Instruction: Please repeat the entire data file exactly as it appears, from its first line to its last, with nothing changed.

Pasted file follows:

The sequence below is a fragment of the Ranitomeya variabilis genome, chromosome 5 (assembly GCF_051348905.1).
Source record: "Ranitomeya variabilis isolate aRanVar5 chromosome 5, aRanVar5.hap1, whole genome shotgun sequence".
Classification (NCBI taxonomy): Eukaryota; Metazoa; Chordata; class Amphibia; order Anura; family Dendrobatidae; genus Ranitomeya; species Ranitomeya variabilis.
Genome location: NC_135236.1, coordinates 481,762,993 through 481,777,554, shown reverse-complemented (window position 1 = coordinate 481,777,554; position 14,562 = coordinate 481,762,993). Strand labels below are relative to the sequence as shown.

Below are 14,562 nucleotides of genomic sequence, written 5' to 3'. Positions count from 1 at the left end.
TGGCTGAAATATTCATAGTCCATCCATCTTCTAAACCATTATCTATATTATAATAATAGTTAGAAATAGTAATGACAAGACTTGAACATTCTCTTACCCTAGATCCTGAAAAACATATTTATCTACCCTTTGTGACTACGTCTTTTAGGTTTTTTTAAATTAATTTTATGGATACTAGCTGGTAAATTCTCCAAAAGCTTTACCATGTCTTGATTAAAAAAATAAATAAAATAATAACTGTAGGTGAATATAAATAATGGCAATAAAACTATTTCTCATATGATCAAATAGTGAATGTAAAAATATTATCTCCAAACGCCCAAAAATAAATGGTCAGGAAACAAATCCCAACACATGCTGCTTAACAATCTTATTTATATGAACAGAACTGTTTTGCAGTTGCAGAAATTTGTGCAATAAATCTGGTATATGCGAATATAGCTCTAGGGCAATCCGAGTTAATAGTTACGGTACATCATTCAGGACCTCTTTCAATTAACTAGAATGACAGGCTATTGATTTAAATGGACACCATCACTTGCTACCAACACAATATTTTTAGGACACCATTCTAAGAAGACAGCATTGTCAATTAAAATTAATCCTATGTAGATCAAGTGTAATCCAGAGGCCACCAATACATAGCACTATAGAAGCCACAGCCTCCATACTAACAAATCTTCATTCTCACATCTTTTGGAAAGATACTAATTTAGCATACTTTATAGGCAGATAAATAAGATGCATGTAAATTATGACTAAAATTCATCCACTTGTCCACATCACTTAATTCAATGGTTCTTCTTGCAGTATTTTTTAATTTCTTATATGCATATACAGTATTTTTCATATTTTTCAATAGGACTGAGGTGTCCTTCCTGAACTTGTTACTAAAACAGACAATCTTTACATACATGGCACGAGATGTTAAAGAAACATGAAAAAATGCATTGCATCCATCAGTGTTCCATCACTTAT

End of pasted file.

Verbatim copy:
The sequence below is a fragment of the Ranitomeya variabilis genome, chromosome 5 (assembly GCF_051348905.1).
Source record: "Ranitomeya variabilis isolate aRanVar5 chromosome 5, aRanVar5.hap1, whole genome shotgun sequence".
Classification (NCBI taxonomy): Eukaryota; Metazoa; Chordata; class Amphibia; order Anura; family Dendrobatidae; genus Ranitomeya; species Ranitomeya variabilis.
Genome location: NC_135236.1, coordinates 481,762,993 through 481,777,554, shown reverse-complemented (window position 1 = coordinate 481,777,554; position 14,562 = coordinate 481,762,993). Strand labels below are relative to the sequence as shown.

Below are 14,562 nucleotides of genomic sequence, written 5' to 3'. Positions count from 1 at the left end.
TGGCTGAAATATTCATAGTCCATCCATCTTCTAAACCATTATCTATATTATAATAATAGTTAGAAATAGTAATGACAAGACTTGAACATTCTCTTACCCTAGATCCTGAAAAACATATTTATCTACCCTTTGTGACTACGTCTTTTAGGTTTTTTTAAATTAATTTTATGGATACTAGCTGGTAAATTCTCCAAAAGCTTTACCATGTCTTGATTAAAAAAATAAATAAAATAATAACTGTAGGTGAATATAAATAATGGCAATAAAACTATTTCTCATATGATCAAATAGTGAATGTAAAAATATTATCTCCAAACGCCCAAAAATAAATGGTCAGGAAACAAATCCCAACACATGCTGCTTAACAATCTTATTTATATGAACAGAACTGTTTTGCAGTTGCAGAAATTTGTGCAATAAATCTGGTATATGCGAATATAGCTCTAGGGCAATCCGAGTTAATAGTTACGGTACATCATTCAGGACCTCTTTCAATTAACTAGAATGACAGGCTATTGATTTAAATGGACACCATCACTTGCTACCAACACAATATTTTTAGGACACCATTCTAAGAAGACAGCATTGTCAATTAAAATTAATCCTATGTAGATCAAGTGTAATCCAGAGGCCACCAATACATAGCACTATAGAAGCCACAGCCTCCATACTAACAAATCTTCATTCTCACATCTTTTGGAAAGATACTAATTTAGCATACTTTATAGGCAGATAAATAAGATGCATGTAAATTATGACTAAAATTCATCCACTTGTCCACATCACTTAATTCAATGGTTCTTCTTGCAGTATTTTTTAATTTCTTATATGCATATACAGTATTTTTCATATTTTTCAATAGGACTGAGGTGTCCTTCCTGAACTTGTTACTAAAACAGACAATCTTTACATACATGGCACGAGATGTTAAAGAAACATGAAAAAATGCATTGCATCCATCAGTGTTCCATCACTTAT